Global regulators are said to be looking at the wilds swings in the stock market and once again discussing the role played by high-frequency traders in the volatility. With no conclusive evidence of what's causing the dizzying gyrations -- 1 percent or 2 percent swings, often during the last half-hour of trading -- there's a lot of finger pointing going on.
The volatility has been vicious, and while it often has been linked to fears over a European debt default by Greece or signs of a weaker U.S. economy, a precise financial driver has been elusive. On Tues., Oct. 4, in fact, instead of a meltdown, the market had a "melt-up," when the U.S. stock market surged 4 percent without any obvious reason.
Some market watchers grasping for explanations for the whipsawing moves are blaming leveraged exchange-traded funds, or ETFs, which allow investors to go long or short on a basket of commodities or stocks or an index, for the late sell-offs and rallies. A recent New York Times DealBook column, "Volatility Thy Name is E.T.F., Or at Least That's the Theory," called leveraged ETFs "casinos on steroids." According to the article, after the ETFs make (or lose) money, they use options, swaps and index futures to rebalance their portfolios -- amplifying the day's gains and losses and wreaking havoc.
But wait -- high-frequency traders are big users of ETFs, so let's blame them again. Do you ever feel like we're going in circles? As we near the close of 2011, the same issues that plagued us at the end of last year are still haunting the securities markets. And we haven't made any progress toward determining whether HFT provides valuable liquidity or toxic flow.
A Broad Stroke
When I talk to sell-side traders about HFT, the responses typically are ambiguous. Yes, institutions are concerned, but no more than they would be about interacting with any other counterparty. No one seems willing to paint HFT as evil. In fact, sources at sell side firms seem almost cautious when discussing HFT.
Jamie Selway, head of liquidity management at ITG, characterizes HFT as "frenetic" and calls it the evolution of electronic market making. "It's liquidity providing," he says. Given its short-term nature, "It's loosely helpful," Selway notes. "You just don't want to interact with it in ways that betray a larger interest." But, he adds, this isn't that different from phoning a market maker in the past, when "you wouldn't want to betray too much of your larger interest."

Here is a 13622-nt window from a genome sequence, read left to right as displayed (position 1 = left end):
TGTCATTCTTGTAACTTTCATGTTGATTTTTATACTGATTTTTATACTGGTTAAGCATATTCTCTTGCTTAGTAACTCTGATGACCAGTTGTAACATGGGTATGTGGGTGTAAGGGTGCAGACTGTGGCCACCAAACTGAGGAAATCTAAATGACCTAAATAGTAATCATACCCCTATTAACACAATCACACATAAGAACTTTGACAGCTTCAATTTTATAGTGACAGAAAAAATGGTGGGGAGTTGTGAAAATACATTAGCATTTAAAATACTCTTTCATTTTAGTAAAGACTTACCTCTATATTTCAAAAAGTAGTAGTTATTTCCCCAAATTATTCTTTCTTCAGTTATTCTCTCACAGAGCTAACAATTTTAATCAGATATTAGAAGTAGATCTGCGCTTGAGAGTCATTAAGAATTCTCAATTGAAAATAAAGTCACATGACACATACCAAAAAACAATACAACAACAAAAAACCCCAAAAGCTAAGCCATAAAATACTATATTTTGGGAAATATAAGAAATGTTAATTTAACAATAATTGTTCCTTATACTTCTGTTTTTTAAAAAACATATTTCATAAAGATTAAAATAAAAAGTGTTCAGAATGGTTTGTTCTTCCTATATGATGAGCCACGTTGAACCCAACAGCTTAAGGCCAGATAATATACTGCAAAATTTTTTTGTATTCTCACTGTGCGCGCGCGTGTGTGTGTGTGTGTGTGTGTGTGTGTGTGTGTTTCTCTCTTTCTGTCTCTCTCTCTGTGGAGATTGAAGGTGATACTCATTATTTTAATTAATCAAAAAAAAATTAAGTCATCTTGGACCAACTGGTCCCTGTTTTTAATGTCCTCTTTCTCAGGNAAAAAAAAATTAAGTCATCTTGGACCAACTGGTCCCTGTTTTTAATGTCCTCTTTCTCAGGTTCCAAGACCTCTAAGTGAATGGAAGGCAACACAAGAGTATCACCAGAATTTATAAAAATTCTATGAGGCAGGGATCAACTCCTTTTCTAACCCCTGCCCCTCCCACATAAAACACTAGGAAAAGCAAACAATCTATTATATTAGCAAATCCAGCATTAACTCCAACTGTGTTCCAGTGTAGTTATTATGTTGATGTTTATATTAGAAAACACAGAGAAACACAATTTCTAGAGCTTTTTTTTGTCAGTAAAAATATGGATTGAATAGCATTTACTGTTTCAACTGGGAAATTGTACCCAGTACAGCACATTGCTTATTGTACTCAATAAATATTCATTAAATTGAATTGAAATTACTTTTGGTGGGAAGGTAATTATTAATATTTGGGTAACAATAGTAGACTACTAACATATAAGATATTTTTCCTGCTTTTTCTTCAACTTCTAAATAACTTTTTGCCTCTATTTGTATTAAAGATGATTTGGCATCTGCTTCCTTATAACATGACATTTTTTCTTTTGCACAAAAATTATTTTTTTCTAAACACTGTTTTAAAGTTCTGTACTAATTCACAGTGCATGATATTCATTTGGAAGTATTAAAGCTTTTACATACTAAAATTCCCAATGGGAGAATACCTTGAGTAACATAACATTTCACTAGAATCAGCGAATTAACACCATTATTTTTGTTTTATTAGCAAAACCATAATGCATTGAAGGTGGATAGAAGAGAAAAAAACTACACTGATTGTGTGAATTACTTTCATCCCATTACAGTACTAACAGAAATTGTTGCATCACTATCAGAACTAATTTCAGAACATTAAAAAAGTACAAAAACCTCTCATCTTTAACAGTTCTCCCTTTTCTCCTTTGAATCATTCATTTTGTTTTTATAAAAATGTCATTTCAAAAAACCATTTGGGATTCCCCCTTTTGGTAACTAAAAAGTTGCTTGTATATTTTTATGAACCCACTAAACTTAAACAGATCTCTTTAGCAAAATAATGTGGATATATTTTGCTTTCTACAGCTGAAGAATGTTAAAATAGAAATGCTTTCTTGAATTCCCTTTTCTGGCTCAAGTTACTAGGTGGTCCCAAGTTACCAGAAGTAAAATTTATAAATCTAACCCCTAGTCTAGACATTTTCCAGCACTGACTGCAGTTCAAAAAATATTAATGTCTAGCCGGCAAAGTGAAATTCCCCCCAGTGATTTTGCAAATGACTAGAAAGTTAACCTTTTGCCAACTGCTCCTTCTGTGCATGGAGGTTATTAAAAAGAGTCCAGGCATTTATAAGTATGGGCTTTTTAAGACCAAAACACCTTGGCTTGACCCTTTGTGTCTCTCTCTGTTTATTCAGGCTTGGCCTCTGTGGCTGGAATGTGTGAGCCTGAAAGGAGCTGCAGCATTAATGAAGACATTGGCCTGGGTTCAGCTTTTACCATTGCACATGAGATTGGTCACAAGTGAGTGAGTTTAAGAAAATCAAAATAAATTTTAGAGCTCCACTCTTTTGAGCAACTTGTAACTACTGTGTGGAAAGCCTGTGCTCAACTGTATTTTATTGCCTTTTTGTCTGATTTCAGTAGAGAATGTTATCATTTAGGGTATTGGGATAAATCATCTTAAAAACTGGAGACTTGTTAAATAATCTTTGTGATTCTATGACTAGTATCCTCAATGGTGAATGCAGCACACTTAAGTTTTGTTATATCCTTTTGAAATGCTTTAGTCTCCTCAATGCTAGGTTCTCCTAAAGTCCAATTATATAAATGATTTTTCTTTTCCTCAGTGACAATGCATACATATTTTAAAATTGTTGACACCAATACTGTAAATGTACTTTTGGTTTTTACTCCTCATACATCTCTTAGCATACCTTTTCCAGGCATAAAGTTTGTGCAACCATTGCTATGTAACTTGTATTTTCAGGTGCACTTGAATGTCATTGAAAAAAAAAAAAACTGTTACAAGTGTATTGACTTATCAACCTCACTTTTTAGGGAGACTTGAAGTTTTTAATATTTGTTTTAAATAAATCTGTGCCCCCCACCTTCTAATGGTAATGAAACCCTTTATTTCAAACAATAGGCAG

Meanwhile, always concerned about leakage and gaming, institutional investors execute blocks of equities in dark pools, away from the public exchanges. "They always seem to be suspicious becuase what the buy side is doing is so information-sensitive," Selway comments.
But fearing another flash crash, global regulators, which are responsible for the market's stability, are prepared to act -- they are readying to "crack down" on computerized high-speed trading -- even though they're still not certain high-speed trading is causing the volatility. One idea coming from regulators on both sides of the Atlantic is to charge a transaction tax in order to slow down the machines and reassert the dominance of human traders. But an HFT tax may have unintended consequences, according to many prop traders.
One source with a proprietary trading firm tells me that a tax on HFT shops would erode their profit margins and cause a crash in volume. As a result, he says, "The bid-offer spread is going to widen out, which is going to end up costing the buy side more in transaction fees."
Since most market participants believe high-speed trading -- and volatility -- are here to stay, perhaps a better solution would be for regulators to sharpen their tools and better understand the patterns in electronic trading. "We really need the regulators to know what these behaviors are and to have the tools to police them," says ITG's Selway.Ivy is Editor-at-Large for Advanced Trading and Wall Street & Technology. Ivy is responsible for writing in-depth feature articles, daily blogs and news articles with a focus on automated trading in the capital markets. As an industry expert, Ivy has reported on a myriad ... View Full Bio